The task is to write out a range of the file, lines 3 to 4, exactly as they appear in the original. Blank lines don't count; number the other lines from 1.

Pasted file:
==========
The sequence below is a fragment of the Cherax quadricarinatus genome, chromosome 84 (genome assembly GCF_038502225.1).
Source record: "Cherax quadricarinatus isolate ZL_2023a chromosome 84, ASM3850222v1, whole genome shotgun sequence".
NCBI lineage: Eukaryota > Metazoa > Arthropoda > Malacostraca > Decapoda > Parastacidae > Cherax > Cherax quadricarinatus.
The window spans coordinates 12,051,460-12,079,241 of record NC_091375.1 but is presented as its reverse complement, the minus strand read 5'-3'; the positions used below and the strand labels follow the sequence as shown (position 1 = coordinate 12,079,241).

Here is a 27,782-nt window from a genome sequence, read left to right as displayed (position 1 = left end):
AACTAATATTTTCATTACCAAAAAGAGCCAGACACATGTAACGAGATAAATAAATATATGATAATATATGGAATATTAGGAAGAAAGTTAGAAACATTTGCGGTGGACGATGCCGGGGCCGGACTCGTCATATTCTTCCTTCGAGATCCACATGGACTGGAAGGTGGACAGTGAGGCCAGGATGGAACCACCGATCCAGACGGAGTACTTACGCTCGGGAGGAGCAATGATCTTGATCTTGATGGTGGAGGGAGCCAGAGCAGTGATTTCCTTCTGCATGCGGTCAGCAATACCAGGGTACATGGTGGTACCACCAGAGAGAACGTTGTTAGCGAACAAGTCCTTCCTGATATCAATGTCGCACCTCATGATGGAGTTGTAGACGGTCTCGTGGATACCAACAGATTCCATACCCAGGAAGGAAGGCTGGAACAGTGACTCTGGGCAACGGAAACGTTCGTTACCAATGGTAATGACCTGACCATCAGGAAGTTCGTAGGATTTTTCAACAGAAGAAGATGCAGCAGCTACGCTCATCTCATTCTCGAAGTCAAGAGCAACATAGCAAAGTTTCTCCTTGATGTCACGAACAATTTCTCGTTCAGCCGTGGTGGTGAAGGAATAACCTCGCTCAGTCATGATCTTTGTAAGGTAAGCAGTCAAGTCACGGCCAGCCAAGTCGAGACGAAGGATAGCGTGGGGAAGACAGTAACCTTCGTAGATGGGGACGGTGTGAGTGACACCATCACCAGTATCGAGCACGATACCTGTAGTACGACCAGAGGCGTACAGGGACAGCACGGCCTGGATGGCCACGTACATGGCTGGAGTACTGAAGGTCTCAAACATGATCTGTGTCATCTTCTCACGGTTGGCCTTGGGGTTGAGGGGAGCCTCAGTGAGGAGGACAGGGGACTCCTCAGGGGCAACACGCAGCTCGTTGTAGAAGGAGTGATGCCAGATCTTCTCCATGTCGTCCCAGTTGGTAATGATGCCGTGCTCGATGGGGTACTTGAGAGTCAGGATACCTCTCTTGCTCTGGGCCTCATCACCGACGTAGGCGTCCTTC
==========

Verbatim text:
NCBI lineage: Eukaryota > Metazoa > Arthropoda > Malacostraca > Decapoda > Parastacidae > Cherax > Cherax quadricarinatus.
The window spans coordinates 12,051,460-12,079,241 of record NC_091375.1 but is presented as its reverse complement, the minus strand read 5'-3'; the positions used below and the strand labels follow the sequence as shown (position 1 = coordinate 12,079,241).